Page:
Quiet and withdrawn during his school days, the dancer – who has remained at the pinnacle of world ballet for almost three decades – puts much of his confidence and success down to his early experiences on stage, in particular with the Juniors. He found a new group of friends and a place he could fit in.
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“I loved dancing at the Co-op Juniors. They gave me a chance to broaden my horizons. Every Friday night, every Sunday I was allowed to be me. It was so immense the opportunity the Juniors gave me just to become Gary. It was a great bunch of friends I had, those were really special times and times I wouldn’t want to ever change or give up.”
Avis, now principal character artist and ballet master with The Royal Ballet, remained with the Ipswich-based group until leaving for performing arts college in 1986, although he came back at Christmas to perform in their pantos until 1988. He’s still in touch with former members from those days.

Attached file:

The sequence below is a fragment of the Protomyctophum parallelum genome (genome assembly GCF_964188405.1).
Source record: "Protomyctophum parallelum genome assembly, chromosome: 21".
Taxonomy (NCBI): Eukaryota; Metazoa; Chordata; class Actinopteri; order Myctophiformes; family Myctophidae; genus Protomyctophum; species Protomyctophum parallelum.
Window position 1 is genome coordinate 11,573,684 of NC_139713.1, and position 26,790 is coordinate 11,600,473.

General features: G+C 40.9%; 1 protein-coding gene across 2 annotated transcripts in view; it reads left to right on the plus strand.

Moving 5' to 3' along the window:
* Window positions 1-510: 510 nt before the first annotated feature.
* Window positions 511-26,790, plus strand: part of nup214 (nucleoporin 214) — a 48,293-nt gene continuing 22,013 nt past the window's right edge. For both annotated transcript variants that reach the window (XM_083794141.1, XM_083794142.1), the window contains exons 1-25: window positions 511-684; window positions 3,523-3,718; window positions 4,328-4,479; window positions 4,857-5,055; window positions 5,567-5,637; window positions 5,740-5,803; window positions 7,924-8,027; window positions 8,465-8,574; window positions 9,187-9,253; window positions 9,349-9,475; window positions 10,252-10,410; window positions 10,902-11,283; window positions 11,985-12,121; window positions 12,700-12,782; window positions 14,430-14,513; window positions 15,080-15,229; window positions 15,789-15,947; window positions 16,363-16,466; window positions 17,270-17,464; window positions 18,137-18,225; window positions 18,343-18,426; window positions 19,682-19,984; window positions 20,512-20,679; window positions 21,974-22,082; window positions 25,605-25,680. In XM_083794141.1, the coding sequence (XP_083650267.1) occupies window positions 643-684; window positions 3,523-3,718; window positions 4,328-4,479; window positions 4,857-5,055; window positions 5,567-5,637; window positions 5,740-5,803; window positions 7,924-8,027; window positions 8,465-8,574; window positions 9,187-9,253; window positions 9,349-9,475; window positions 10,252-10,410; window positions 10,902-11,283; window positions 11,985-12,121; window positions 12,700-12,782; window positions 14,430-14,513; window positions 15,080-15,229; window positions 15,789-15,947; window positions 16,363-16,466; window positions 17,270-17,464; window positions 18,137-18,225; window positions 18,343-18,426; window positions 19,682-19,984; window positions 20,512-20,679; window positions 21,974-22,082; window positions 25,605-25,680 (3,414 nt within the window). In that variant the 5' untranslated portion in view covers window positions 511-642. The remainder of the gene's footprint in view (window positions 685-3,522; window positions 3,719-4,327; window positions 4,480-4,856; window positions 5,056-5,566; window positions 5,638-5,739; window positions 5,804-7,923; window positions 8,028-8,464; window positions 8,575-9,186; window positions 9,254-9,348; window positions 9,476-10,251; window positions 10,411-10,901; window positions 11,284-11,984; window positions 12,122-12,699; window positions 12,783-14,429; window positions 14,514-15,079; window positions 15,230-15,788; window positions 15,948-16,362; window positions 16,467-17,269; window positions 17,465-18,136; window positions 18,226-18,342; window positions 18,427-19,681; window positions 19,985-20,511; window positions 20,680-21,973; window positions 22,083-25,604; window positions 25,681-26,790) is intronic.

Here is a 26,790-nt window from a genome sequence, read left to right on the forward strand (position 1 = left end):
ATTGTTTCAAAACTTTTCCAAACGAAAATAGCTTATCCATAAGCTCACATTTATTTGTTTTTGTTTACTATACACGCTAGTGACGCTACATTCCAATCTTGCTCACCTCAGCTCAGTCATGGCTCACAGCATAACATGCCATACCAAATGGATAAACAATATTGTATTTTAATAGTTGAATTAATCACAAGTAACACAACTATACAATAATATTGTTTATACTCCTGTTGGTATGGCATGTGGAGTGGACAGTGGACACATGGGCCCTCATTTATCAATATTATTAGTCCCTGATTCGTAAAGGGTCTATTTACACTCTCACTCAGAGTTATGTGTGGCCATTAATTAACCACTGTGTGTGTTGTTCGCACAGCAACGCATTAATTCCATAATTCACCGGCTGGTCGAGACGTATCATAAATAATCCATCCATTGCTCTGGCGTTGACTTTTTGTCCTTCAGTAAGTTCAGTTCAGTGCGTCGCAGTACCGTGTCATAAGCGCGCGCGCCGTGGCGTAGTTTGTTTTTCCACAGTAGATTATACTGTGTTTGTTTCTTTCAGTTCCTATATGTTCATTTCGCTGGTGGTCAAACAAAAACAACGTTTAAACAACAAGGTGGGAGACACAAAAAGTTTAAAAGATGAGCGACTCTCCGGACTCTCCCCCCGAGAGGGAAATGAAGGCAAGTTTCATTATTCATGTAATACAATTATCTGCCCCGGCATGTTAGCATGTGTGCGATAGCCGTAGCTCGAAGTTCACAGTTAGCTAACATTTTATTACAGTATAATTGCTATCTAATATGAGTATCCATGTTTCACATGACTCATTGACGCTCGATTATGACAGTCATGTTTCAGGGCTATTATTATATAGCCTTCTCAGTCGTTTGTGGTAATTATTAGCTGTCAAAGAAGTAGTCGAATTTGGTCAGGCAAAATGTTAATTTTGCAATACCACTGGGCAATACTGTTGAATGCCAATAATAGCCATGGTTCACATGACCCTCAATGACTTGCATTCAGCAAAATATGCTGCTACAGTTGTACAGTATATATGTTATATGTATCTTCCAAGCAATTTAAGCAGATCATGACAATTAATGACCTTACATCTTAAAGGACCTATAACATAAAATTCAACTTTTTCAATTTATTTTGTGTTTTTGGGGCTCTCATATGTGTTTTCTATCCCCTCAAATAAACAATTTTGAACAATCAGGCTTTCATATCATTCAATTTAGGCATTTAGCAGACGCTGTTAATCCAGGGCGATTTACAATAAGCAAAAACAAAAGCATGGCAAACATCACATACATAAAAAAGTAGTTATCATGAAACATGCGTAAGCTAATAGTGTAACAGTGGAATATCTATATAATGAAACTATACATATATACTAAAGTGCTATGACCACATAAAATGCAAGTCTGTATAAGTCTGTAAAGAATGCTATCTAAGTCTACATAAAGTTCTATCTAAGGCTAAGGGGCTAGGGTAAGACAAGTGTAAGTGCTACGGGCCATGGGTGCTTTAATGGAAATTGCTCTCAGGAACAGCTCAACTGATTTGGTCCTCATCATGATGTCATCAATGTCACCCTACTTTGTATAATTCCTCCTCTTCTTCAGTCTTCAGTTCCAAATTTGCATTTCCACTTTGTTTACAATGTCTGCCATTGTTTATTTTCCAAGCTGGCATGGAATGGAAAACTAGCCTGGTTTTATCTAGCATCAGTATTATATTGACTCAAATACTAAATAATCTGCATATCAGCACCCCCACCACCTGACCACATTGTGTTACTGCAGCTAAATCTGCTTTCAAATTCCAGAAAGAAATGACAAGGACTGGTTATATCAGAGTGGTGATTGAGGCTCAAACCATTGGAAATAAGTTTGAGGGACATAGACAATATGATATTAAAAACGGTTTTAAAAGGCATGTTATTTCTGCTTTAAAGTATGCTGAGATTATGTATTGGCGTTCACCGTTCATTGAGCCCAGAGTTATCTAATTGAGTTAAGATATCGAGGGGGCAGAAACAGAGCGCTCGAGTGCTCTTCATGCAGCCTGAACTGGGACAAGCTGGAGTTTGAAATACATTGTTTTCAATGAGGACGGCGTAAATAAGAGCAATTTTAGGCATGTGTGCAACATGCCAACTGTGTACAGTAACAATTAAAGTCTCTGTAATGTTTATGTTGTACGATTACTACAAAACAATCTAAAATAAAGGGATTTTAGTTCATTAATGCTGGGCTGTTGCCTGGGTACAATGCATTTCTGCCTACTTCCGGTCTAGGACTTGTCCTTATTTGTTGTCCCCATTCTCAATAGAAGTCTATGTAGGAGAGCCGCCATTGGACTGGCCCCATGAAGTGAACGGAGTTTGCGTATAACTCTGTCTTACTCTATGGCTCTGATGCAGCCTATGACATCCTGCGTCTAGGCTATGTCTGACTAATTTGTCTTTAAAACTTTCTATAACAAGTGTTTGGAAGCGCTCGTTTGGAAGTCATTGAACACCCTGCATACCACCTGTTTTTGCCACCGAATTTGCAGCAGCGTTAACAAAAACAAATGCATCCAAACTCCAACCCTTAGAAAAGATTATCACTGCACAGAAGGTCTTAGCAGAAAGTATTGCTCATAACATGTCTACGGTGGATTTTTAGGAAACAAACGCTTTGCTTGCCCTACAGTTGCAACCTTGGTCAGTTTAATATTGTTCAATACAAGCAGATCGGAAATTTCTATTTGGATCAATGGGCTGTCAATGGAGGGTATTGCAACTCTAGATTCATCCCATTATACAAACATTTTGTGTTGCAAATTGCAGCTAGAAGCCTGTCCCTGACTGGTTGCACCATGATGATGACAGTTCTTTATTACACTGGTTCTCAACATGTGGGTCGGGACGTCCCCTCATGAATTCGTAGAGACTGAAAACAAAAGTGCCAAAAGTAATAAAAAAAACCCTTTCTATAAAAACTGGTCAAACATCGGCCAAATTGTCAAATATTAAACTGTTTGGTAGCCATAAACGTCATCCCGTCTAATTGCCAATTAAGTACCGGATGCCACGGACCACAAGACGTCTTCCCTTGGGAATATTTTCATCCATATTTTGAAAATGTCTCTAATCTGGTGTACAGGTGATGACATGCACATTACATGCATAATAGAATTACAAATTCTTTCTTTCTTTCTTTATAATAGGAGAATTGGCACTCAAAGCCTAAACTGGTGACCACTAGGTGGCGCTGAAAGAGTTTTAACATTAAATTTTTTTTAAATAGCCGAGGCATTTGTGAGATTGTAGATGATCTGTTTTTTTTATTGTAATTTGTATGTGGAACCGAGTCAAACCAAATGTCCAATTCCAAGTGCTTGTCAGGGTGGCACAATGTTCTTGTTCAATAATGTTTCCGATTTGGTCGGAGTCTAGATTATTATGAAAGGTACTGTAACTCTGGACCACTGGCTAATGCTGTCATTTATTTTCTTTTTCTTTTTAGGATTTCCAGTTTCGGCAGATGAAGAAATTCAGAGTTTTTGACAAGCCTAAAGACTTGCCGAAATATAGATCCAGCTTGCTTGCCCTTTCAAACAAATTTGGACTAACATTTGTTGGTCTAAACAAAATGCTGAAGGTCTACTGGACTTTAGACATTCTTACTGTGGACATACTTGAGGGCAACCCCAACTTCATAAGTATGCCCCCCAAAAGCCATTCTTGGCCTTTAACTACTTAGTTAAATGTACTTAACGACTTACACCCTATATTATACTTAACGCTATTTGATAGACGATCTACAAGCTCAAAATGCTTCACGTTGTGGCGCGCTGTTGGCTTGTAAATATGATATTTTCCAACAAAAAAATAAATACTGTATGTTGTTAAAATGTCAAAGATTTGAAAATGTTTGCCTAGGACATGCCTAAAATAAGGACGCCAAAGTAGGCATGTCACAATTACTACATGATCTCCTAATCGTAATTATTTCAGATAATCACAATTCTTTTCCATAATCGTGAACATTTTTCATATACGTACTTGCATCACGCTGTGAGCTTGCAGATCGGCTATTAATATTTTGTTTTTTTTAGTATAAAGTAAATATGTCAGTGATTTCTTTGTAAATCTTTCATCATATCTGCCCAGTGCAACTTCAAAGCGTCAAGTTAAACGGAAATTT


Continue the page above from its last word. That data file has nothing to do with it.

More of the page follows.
While on tour in America with the Royal Ballet last year he met up with another Juniors alumna.
“She lives out there with her family and we spent the whole day wandering around Chicago not really believing we were there together with the history we had and reminiscing over old times, friends and bringing up names that suddenly came into our head.”
With continued cuts to arts in education, organisations like the Juniors are vital says Avis, who dropped by their Paul’s Road studios at the weekend to see how rehearsals were going for Starlight Express, which takes over the Hush House, Bentwaters Parks, from June 15-19.
“As soon as I started to perform, and especially dance, I unlocked a passion and discovered a talent I would never have discovered if I hadn’t had access to those volunteer-run community arts groups. They need to be sustained in whatever way, whatever capacity possible. There are a lot of people still very vulnerable, very lonely who are struggling out there.